Corporate Accountant Salary, Outlook, and Job Description
Corporate Accountant Salary, Outlook, and Job Description
Corporate Accountant Salary, Outlook, and Job Description

Corporate accountants don’t wear green eyeshades or pore over handwritten columns of figures in thick ledgers — not anymore. Today, they tally official votes to determine Oscar winners or root out fraudulent real estate practices. They find ways to improve financial processes while avoiding waste in multinational corporations. Corporate accountants keep things in order.

Problem-solvers and analytical thinkers find corporate accounting jobs challenging as well as rewarding, often with a generous corporate accounting salary. Armed with a master’s degree and plenty of moxie, accountants are highly regarded and highly pursued by businesses who want their finances well balanced, well protected, and well invested.

A corporate accountant looks at data while standing next to an office window.

Corporate Accountant Job Description

On any given day, a corporate accountant performs a variety of tasks, depending on their accounting area and company position. Responsibilities can range from basic bookkeeping and tax preparation to ensuring that financial records of a company comply with regulations, laws, and policies


General duties for corporate accountants are straightforward and include the following:

  • Preparing budgets and other financial reports
  • Overseeing departmental and companywide financial paperwork and files
  • Monitoring invoicing and receivables
  • Preparing records and data for external auditors
  • Staying current with national, state, and local tax codes

The more specific the area in which accountants work, the more specific their responsibilities. For example:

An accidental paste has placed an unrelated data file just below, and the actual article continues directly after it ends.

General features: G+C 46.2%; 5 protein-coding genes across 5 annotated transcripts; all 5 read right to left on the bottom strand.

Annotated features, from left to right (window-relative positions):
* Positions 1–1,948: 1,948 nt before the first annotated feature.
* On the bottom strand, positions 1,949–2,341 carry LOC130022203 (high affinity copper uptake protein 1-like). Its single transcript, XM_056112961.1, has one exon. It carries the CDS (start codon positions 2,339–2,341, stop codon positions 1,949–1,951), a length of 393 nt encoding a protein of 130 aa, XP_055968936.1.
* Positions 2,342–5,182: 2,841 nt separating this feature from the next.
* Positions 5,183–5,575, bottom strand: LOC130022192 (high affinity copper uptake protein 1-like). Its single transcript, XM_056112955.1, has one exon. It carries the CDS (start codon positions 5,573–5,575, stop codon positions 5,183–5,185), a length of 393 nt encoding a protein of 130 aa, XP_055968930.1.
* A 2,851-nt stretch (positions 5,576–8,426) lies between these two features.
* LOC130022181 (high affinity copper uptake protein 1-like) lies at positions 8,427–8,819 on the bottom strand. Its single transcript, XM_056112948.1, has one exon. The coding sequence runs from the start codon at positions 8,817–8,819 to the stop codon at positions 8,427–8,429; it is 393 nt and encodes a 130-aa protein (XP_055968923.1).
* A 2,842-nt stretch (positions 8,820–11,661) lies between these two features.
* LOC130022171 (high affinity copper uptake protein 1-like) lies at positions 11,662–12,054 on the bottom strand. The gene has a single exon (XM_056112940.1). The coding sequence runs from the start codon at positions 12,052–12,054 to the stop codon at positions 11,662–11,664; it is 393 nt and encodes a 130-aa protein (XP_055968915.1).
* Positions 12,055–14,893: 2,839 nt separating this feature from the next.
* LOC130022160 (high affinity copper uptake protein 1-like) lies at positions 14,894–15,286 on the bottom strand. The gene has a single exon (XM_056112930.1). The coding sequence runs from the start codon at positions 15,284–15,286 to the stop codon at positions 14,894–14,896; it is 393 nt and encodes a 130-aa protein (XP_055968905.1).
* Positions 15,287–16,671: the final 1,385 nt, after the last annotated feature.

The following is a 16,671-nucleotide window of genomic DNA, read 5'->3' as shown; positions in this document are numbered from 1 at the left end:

• Forensic accountants deal with financial crimes, such as fraud, embezzlement, and criminal transactions. In a corporate setting, they may interact with law enforcement and legal teams to determine what crimes may have been committed and how they will be handled.
  • Internal auditors find ways to improve financial procedures between and among departments, sources, other companies, and clients or customers. They find economical ways to minimize waste in time and materials to raise the bottom line, and they stay alert and informed about the possibilities of fraud inside and outside the company.
  • Compliance officers monitor company procedures and policies to ensure they comply with all regulations mandated by local and governmental offices. They oversee workflows to assess risk and consult with management on compliance and possible violations.
  • Budget analysts oversee current spending, anticipate future expenses, and review departmental and company proposals for budget issues and money-saving options. They also compare approved budgets with how money was actually spent.

Education and Preparation

Most entry-level corporate accountants have earned a bachelor’s degree in accounting or a related subject. Higher-level positions, however, usually require a master’s degree in accounting.

Taking further coursework and passing a rigorous exam — in addition to earning an advanced degree and deciding to become a certified public accountant (CPA) versus an accountant — may open up more opportunities, such as landing a position at one of the highest levels on the corporate ladder. As education and experience increase, so does the salary of a corporate accountant.

Corporate Accountant Salary

The world of finance includes accounting jobs at every level of the corporate hierarchy. From entry-level bookkeeper to chief financial officer or controller, compensation will depend on an accountant’s position, education, experience, and location.